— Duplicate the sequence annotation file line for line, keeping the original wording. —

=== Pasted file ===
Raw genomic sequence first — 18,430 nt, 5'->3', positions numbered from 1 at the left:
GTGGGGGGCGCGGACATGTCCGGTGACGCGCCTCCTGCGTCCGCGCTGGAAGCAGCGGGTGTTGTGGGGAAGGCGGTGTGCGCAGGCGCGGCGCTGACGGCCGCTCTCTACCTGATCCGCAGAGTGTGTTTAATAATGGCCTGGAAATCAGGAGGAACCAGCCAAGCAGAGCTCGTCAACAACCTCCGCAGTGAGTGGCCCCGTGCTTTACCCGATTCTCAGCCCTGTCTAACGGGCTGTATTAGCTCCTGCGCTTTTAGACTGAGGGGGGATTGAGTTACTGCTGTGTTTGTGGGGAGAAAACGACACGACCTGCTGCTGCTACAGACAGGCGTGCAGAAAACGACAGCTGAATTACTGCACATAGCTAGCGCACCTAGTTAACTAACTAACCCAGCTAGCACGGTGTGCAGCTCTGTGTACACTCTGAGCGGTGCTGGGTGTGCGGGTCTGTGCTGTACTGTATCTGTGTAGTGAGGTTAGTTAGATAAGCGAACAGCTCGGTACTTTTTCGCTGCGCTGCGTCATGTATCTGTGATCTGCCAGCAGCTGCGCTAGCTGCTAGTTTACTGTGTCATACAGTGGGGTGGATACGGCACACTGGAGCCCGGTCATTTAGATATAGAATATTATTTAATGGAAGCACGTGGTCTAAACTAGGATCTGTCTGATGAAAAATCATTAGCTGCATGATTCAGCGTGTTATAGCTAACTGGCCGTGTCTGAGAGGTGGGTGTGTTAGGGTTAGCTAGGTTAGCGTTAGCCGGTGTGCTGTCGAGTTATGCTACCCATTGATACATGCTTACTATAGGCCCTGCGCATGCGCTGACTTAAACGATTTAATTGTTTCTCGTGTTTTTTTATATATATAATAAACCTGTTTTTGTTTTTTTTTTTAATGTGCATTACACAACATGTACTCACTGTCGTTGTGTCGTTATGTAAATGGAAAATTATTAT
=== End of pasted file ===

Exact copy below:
Raw genomic sequence first — 18,430 nt, 5'->3', positions numbered from 1 at the left:
GTGGGGGGCGCGGACATGTCCGGTGACGCGCCTCCTGCGTCCGCGCTGGAAGCAGCGGGTGTTGTGGGGAAGGCGGTGTGCGCAGGCGCGGCGCTGACGGCCGCTCTCTACCTGATCCGCAGAGTGTGTTTAATAATGGCCTGGAAATCAGGAGGAACCAGCCAAGCAGAGCTCGTCAACAACCTCCGCAGTGAGTGGCCCCGTGCTTTACCCGATTCTCAGCCCTGTCTAACGGGCTGTATTAGCTCCTGCGCTTTTAGACTGAGGGGGGATTGAGTTACTGCTGTGTTTGTGGGGAGAAAACGACACGACCTGCTGCTGCTACAGACAGGCGTGCAGAAAACGACAGCTGAATTACTGCACATAGCTAGCGCACCTAGTTAACTAACTAACCCAGCTAGCACGGTGTGCAGCTCTGTGTACACTCTGAGCGGTGCTGGGTGTGCGGGTCTGTGCTGTACTGTATCTGTGTAGTGAGGTTAGTTAGATAAGCGAACAGCTCGGTACTTTTTCGCTGCGCTGCGTCATGTATCTGTGATCTGCCAGCAGCTGCGCTAGCTGCTAGTTTACTGTGTCATACAGTGGGGTGGATACGGCACACTGGAGCCCGGTCATTTAGATATAGAATATTATTTAATGGAAGCACGTGGTCTAAACTAGGATCTGTCTGATGAAAAATCATTAGCTGCATGATTCAGCGTGTTATAGCTAACTGGCCGTGTCTGAGAGGTGGGTGTGTTAGGGTTAGCTAGGTTAGCGTTAGCCGGTGTGCTGTCGAGTTATGCTACCCATTGATACATGCTTACTATAGGCCCTGCGCATGCGCTGACTTAAACGATTTAATTGTTTCTCGTGTTTTTTTATATATATAATAAACCTGTTTTTGTTTTTTTTTTTAATGTGCATTACACAACATGTACTCACTGTCGTTGTGTCGTTATGTAAATGGAAAATTATTAT